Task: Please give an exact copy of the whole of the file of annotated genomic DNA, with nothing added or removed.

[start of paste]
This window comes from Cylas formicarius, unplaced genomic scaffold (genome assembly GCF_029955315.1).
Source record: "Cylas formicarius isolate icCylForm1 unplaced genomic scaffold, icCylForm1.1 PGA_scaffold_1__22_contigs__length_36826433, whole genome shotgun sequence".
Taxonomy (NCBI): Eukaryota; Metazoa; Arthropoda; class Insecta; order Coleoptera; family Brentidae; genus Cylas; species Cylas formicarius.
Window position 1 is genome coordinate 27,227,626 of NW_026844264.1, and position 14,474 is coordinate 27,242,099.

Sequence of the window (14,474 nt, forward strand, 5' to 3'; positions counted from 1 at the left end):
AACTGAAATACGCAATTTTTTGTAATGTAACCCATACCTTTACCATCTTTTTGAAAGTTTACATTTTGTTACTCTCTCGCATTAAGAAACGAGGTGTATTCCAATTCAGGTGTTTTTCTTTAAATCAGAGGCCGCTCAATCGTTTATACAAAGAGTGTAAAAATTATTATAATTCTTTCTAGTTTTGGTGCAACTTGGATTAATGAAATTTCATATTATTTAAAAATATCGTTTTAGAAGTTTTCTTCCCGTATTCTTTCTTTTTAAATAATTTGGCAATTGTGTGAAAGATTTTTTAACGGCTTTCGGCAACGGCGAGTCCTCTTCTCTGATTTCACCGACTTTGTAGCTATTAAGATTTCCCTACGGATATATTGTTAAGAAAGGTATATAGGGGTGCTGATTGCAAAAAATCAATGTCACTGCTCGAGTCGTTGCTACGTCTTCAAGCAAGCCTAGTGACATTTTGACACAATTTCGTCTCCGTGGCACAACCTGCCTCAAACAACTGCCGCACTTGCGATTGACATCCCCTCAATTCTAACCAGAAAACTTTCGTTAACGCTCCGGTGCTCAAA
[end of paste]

This window comes from Cylas formicarius, unplaced genomic scaffold (genome assembly GCF_029955315.1).
Source record: "Cylas formicarius isolate icCylForm1 unplaced genomic scaffold, icCylForm1.1 PGA_scaffold_1__22_contigs__length_36826433, whole genome shotgun sequence".
Taxonomy (NCBI): Eukaryota; Metazoa; Arthropoda; class Insecta; order Coleoptera; family Brentidae; genus Cylas; species Cylas formicarius.
Window position 1 is genome coordinate 27,227,626 of NW_026844264.1, and position 14,474 is coordinate 27,242,099.

Sequence of the window (14,474 nt, forward strand, 5' to 3'; positions counted from 1 at the left end):
AACTGAAATACGCAATTTTTTGTAATGTAACCCATACCTTTACCATCTTTTTGAAAGTTTACATTTTGTTACTCTCTCGCATTAAGAAACGAGGTGTATTCCAATTCAGGTGTTTTTCTTTAAATCAGAGGCCGCTCAATCGTTTATACAAAGAGTGTAAAAATTATTATAATTCTTTCTAGTTTTGGTGCAACTTGGATTAATGAAATTTCATATTATTTAAAAATATCGTTTTAGAAGTTTTCTTCCCGTATTCTTTCTTTTTAAATAATTTGGCAATTGTGTGAAAGATTTTTTAACGGCTTTCGGCAACGGCGAGTCCTCTTCTCTGATTTCACCGACTTTGTAGCTATTAAGATTTCCCTACGGATATATTGTTAAGAAAGGTATATAGGGGTGCTGATTGCAAAAAATCAATGTCACTGCTCGAGTCGTTGCTACGTCTTCAAGCAAGCCTAGTGACATTTTGACACAATTTCGTCTCCGTGGCACAACCTGCCTCAAACAACTGCCGCACTTGCGATTGACATCCCCTCAATTCTAACCAGAAAACTTTCGTTAACGCTCCGGTGCTCAAA